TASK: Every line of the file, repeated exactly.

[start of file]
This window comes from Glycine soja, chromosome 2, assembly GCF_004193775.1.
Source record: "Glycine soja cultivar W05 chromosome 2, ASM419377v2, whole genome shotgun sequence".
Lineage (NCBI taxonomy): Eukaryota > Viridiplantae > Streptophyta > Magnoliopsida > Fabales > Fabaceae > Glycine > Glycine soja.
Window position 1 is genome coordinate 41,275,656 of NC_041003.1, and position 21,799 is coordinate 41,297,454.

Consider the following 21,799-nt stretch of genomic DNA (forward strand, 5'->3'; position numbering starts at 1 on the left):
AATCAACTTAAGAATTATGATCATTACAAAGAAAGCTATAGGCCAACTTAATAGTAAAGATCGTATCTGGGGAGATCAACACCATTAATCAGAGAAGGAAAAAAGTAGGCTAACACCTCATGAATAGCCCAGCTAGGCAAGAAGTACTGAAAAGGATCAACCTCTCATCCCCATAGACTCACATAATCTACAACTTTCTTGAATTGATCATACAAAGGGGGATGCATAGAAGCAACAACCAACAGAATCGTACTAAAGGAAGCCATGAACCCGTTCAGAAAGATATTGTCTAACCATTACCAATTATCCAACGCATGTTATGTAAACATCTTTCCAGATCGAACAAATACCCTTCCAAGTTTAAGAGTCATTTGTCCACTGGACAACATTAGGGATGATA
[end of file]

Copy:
This window comes from Glycine soja, chromosome 2, assembly GCF_004193775.1.
Source record: "Glycine soja cultivar W05 chromosome 2, ASM419377v2, whole genome shotgun sequence".
Lineage (NCBI taxonomy): Eukaryota > Viridiplantae > Streptophyta > Magnoliopsida > Fabales > Fabaceae > Glycine > Glycine soja.
Window position 1 is genome coordinate 41,275,656 of NC_041003.1, and position 21,799 is coordinate 41,297,454.

Consider the following 21,799-nt stretch of genomic DNA (forward strand, 5'->3'; position numbering starts at 1 on the left):
AATCAACTTAAGAATTATGATCATTACAAAGAAAGCTATAGGCCAACTTAATAGTAAAGATCGTATCTGGGGAGATCAACACCATTAATCAGAGAAGGAAAAAAGTAGGCTAACACCTCATGAATAGCCCAGCTAGGCAAGAAGTACTGAAAAGGATCAACCTCTCATCCCCATAGACTCACATAATCTACAACTTTCTTGAATTGATCATACAAAGGGGGATGCATAGAAGCAACAACCAACAGAATCGTACTAAAGGAAGCCATGAACCCGTTCAGAAAGATATTGTCTAACCATTACCAATTATCCAACGCATGTTATGTAAACATCTTTCCAGATCGAACAAATACCCTTCCAAGTTTAAGAGTCATTTGTCCACTGGACAACATTAGGGATGATA